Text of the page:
Texas Tech is 12-1, a record that includes an ongoing 11-game winning streak. The team's only loss came Nov. 15, when they lost 69-63 to Jackson State.
12-1's a good record. Last year, the team only won 11 total games, so they've already surpassed that mark without even playing a Big 12 game yet.
But last year's Red Raiders team looked pretty good before conference play, going 7-5 before a 4-14 mark in conference play doomed the team's season. But despite winning just 22.2 percent of their non-conference games, last year's team was feisty. They beat Texas and Oklahoma on the road. They beat a ranked Kansas State team 64-45. They held their own against Baylor. It's hard to say there's a such thing as a "good" 4-14 record, but if there was, Texas Tech would be the owners of a pretty decent 4-14 conference mark.
Now, a year later, the team just had an even better non-conference schedule. Can the Red Raiders challenge in the Big 12 this year?
Strength of schedule
Let's get the obvious issue out of the way first. Texas Tech didn't play a very tough non-conference schedule. Per Her Hoop Stats, the team has faced one of the easiest schedules in college basketball this year. The team's opponents have an average winning percentage of just 30.4 percent, which ranks 358th out of 361 teams in Division I.
Now, to be fair to the Red Raiders, that number may not be as bad as it looks. All 13 of the team's opponents have been Division I teams, and the data that HHS uses filters out non-Division I teams. So yes, their opponents have struggled, but they haven't padded the resume with wins over Division II schools or anything like that.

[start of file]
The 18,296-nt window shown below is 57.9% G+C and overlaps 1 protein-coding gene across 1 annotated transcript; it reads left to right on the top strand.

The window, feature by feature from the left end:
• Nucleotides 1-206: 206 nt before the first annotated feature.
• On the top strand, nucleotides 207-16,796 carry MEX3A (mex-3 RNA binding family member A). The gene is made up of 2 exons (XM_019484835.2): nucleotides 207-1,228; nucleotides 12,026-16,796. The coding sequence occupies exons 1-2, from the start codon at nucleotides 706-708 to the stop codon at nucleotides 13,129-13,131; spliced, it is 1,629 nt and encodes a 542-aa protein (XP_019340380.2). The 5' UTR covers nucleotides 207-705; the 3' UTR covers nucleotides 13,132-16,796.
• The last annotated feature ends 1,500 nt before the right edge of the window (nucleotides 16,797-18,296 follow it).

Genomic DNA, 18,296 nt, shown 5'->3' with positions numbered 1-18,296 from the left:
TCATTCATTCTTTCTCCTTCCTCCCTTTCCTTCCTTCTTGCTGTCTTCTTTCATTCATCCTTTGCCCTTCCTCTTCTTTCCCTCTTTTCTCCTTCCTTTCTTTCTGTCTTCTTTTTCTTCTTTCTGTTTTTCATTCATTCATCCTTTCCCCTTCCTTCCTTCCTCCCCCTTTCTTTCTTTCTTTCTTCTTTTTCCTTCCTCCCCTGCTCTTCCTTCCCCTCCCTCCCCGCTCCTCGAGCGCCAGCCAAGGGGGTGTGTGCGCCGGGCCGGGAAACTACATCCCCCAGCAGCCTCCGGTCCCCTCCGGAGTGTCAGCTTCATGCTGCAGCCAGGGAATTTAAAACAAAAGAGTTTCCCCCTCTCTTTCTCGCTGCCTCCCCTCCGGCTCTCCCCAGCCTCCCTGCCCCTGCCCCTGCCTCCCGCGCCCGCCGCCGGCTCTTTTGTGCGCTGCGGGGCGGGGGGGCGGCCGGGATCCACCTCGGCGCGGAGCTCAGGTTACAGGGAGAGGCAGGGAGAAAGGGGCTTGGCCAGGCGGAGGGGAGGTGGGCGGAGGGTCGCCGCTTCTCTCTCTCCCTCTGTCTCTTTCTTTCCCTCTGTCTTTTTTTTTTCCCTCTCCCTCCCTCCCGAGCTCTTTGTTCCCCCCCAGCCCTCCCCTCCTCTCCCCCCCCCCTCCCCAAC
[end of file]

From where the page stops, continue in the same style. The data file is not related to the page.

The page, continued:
And, their opponents have also played tough schedules. Take a deep breath before you read this next sentence: Texas Tech's opponent's opponent's average winning percentage is 60.4 percent, which is second among all Division I schools. I'm not sure how much to read into that, and it's also skewed by all 13 of those teams having faced the 12-1 Red Raiders, but still...it seems like a data point that's worth mentioning.
Anyway, that's the (maybe) bad stuff when it comes to Texas Tech. They've played some teams that aren't very good, and they've defeated them. The team's average margin is 14.7 points, which ranks in the top 50 nationally, and the team has held its opponents to 57.0 points per game, which ranks as the 38th-best mark in the country. Sure, those opponents have struggled, but wins are wins, right?
What Tech's doing right
Now, let's dig into some actual things that Texas Tech's doing.
CBB Analytics—which doesn't have Tuesday's game against Mississippi Valley factored in—shows that one thing Tech's done really well is shoot outside the paint. The team is at 35.8 percent on above the break threes, 5.2 percent above average, and 54.3 percent on corner threes, 21.3 percent above average. Tech's got some shooters...but also the team ranks 277th in three-point attempt rate, so you'd like to see them let those shooters shoot more.
For example, Rhyle McKinney is shooting 46.9 percent from three on 3.8 attempts per game, and Bryn Gerlich is at 41.9 percent on 2.4 attempts per game. Great efficiency from those two, but not on a huge volume. Can they scale that up in conference play, when they'll likely need to take more threes to keep up with the stronger offenses that they'll face?